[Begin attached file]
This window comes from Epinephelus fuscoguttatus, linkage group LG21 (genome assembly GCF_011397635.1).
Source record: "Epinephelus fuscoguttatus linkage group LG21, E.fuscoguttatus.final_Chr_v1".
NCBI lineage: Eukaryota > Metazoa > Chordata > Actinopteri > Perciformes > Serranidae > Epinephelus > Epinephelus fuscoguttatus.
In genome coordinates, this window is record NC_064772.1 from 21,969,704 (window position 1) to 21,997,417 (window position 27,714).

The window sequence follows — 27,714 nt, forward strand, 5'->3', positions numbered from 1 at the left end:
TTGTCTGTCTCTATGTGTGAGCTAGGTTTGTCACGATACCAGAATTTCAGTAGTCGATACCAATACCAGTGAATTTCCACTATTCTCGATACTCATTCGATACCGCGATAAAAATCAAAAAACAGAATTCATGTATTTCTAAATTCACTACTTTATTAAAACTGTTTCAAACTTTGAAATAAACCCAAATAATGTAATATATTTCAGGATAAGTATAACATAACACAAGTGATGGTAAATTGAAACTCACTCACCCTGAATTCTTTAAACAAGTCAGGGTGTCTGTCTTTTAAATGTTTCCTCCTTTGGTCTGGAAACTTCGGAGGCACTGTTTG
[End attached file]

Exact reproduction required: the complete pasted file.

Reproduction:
This window comes from Epinephelus fuscoguttatus, linkage group LG21 (genome assembly GCF_011397635.1).
Source record: "Epinephelus fuscoguttatus linkage group LG21, E.fuscoguttatus.final_Chr_v1".
NCBI lineage: Eukaryota > Metazoa > Chordata > Actinopteri > Perciformes > Serranidae > Epinephelus > Epinephelus fuscoguttatus.
In genome coordinates, this window is record NC_064772.1 from 21,969,704 (window position 1) to 21,997,417 (window position 27,714).

The window sequence follows — 27,714 nt, forward strand, 5'->3', positions numbered from 1 at the left end:
TTGTCTGTCTCTATGTGTGAGCTAGGTTTGTCACGATACCAGAATTTCAGTAGTCGATACCAATACCAGTGAATTTCCACTATTCTCGATACTCATTCGATACCGCGATAAAAATCAAAAAACAGAATTCATGTATTTCTAAATTCACTACTTTATTAAAACTGTTTCAAACTTTGAAATAAACCCAAATAATGTAATATATTTCAGGATAAGTATAACATAACACAAGTGATGGTAAATTGAAACTCACTCACCCTGAATTCTTTAAACAAGTCAGGGTGTCTGTCTTTTAAATGTTTCCTCCTTTGGTCTGGAAACTTCGGAGGCACTGTTTG